This essay studies the connection between attention and redemption in the poetry of Thomas A. Clark. It discusses the possibility of using Simone Weil’s religious philosophy to interpret Clark’s understanding of attention as ‘waiting’. It argues that while there are affinities between Clark and Weil, Clark’s poetic practice also reveals a resistance to the ascetic extremes which attention assumes in Weil’s philosophy. To think through the difference between attention as method and style, the essay then draws on the failures of Descartes’ Meditations in order to argue that only a practical, that is to say, stylistic, engagement with attention will allow for the radical attention that Weil sought but could not achieve.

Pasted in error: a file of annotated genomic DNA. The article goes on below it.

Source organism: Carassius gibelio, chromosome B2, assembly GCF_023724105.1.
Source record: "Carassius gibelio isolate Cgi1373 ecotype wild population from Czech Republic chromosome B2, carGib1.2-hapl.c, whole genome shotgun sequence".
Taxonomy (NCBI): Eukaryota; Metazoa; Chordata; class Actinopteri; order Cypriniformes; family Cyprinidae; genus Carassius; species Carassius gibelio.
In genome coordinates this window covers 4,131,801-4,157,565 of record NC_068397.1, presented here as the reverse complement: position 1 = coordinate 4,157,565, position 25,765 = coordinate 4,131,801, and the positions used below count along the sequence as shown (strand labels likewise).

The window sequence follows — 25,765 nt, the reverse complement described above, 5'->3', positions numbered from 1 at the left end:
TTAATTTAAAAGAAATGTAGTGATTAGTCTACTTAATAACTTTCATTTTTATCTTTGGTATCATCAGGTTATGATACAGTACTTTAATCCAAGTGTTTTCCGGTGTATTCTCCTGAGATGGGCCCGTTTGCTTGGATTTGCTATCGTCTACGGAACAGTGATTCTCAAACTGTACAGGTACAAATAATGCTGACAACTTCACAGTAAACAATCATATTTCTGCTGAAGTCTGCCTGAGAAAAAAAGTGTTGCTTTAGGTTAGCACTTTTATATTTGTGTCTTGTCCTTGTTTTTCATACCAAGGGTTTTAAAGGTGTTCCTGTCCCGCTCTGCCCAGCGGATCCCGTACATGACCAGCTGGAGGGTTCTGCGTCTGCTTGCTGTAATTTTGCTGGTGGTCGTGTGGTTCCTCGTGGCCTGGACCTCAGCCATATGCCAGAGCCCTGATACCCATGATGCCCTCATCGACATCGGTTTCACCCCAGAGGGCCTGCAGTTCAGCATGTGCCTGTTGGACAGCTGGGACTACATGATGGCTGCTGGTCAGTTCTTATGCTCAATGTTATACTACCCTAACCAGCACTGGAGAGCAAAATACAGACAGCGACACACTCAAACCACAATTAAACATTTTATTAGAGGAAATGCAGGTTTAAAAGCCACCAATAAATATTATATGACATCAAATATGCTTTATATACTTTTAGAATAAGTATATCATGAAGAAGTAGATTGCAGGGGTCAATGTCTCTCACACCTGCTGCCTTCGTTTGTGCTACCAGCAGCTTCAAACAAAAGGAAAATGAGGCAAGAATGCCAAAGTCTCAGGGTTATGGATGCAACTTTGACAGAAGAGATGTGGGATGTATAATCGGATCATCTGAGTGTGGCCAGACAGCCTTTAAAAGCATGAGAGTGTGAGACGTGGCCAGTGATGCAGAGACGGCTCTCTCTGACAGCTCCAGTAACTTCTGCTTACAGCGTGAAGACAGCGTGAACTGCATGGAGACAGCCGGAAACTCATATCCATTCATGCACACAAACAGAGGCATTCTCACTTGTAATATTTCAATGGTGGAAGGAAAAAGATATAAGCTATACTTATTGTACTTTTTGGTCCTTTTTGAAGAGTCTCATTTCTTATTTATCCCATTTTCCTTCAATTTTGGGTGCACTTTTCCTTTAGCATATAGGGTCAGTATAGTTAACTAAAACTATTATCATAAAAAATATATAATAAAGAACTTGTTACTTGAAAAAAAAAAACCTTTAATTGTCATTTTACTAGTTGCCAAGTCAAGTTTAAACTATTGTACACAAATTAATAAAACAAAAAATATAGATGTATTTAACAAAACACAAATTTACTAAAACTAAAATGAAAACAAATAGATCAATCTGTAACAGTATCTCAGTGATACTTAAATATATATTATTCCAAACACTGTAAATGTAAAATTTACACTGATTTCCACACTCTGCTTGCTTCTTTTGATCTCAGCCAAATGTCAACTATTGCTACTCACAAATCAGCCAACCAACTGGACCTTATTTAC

Journal of British and Irish Innovative Poetry, vol. 11, no. 1, pp. 1–16, and American Catholic Philosophical Quarterly, Vol. 84, No. 3.
in Dunaway, John M. & Springsted, Eric. O., The Beauty that Saves: Essays on Aesthetics and Language in Simone Weil, Macon, GA: Mercer University Press, pp. 109-121